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Suggested Shower Bench Dimensions

Posted by spqqk (My Page) on
Fri, Mar 6, 09 at 14:51

We have remove the tub and converting it to a shower 60 x 45.

We would like to build a bench in the back of the shower.

We are not tall people 5'8" (m) & 5'2" (f)

What are typical dimensions w/h/d should we consider?


Follow-Up Postings:

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RE: Suggested Shower Bench Dimensions

Most benches aren't really made to sit on, unless it's going to be a steam shower. They're usually there for the ladies to hike up their legs for shaving, so they don't usually really need to be that big. One that's very popular doesn't even need to be framed out. Check the link below:

Here is a link that might be useful: Better Bench


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RE: Suggested Shower Bench Dimensions

I have the bigger better bench and it is perfect for sitting unlike the smaller one that is more for the leg shaving one leg up. Watch out too if you do the large rectangular bench at the end of the shower because then you will need to have the shower glass cut for it and it might be more expensive.

The thing I love most about the better bench Bill linked above is that it seems to float and there is nothing to stub your toe on. It seems like it takes up no space at all. We have a handheld on a slide bar on the side with the bench and you really can sit on the bench and just let the water wash over you-nice.


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RE: Suggested Shower Bench Dimensions

If the shower is large enough, I see no reason NOT to run a bench full width, and hang a hand held shower head above it: It's nice if you find yourself 'differently abled' due to a broken bone or bad back, and makes a comfy place to sit, prop up a foot, trim the toenails etc-- so it's good for men as well as women.

That said, I think it's better if they are on the tall side. Like a 'comfort height' [formerly ADA] toilet, a little extra height makes it easier to get up and down. Also, remember they slope of the pan will make the finished shower floor taller than the subfloor of the house: I forgot that when planning mine...

working with 45x60, I'd put it accross the 45 end, 16 inches out from the wall, full width, and about 20 inches above the floor so that it's about 18 when the pan is installed.


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RE: Suggested Shower Bench Dimensions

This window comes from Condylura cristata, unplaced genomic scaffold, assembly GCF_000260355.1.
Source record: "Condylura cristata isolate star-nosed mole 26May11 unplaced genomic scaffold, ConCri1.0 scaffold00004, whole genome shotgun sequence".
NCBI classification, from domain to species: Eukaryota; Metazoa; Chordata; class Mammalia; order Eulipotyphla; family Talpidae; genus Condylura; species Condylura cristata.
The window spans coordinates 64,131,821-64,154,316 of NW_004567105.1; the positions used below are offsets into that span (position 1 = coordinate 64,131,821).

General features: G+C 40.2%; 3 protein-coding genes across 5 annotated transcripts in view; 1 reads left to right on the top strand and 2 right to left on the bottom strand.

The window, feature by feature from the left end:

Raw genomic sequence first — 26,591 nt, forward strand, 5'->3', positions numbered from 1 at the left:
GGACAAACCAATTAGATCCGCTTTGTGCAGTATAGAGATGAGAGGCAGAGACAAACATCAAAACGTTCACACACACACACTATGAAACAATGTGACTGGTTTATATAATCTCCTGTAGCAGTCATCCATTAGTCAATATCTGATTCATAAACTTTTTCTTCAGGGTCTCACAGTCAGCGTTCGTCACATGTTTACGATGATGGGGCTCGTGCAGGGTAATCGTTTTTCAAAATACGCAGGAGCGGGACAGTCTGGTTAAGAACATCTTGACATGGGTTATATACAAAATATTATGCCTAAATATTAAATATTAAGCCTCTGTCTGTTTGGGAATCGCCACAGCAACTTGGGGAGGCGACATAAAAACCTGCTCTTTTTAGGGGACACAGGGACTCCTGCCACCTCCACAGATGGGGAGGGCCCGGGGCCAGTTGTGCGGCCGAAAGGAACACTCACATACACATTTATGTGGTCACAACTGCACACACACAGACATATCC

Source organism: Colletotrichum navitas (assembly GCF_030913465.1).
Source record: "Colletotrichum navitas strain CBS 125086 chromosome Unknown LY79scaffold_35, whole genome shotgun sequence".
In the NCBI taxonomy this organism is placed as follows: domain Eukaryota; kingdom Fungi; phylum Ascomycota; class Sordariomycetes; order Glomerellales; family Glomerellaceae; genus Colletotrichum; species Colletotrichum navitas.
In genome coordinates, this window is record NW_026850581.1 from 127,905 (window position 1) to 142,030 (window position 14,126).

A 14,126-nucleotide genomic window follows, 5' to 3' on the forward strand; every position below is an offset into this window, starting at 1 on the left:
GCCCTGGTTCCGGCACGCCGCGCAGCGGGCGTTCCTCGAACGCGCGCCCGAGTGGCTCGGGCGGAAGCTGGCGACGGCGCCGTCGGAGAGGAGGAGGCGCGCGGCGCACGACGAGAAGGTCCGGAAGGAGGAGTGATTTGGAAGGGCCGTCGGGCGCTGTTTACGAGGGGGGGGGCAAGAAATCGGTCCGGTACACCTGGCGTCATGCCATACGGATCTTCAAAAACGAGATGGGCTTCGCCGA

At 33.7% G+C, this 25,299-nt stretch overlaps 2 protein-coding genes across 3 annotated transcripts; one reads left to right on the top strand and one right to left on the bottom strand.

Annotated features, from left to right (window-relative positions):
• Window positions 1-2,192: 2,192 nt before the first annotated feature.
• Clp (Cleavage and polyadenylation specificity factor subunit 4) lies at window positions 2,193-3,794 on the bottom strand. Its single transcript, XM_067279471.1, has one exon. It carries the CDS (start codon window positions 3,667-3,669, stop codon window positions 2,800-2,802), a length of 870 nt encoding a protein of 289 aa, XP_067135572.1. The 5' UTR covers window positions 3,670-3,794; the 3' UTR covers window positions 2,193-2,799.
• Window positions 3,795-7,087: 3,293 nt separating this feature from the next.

working with 45x60, I'd put it accross the 45 end, 16 inches out from the wall, full width, and about 20 inches above the floor so that it's about 18 when the pan is installed.

That's about right. I'll usually set it about an inch lower to account for the smaller stature of most women.


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RE: Suggested Shower Bench Dimensions

also, since you are barefoot, an inch lower puts it at about the same height as a chair height (17" or 18") with shoes on.
if it's 45" long, then most people will sit sideways on it, stretching out their legs across a portion of it. So a 16" depth is OK.

Use steel (or steel and wood) to support the span and you will get the floating in mid air effect of the Better Bench. Depending on your framing and construction capabilities, you can make other shapes.

To get it ready for tiling you have many more options Instead of filling it with a cement product (as the Better Bench does). One, use Wedi to cover it -- no need for plywood, and it cuts with a utility knife. Also, you could build it with plywood, screw 1/4" Hardi onto the plywood and then membrane it with Kerdi or Redgard or any other membrane. Also, since it's a small area, you could build it with plywood, and membrane the plywood directly, with Redgard, or with Kerdi and latex-additive thinset (there are procedures for thinsetting onto plywood, and on a small area the whole discussion about whether one ought not to thinset onto a wood substrate is less and less meaningful.) So, Wedi or plywood keeps it lightweight; no need to fill it with concrete.

HTH
-david


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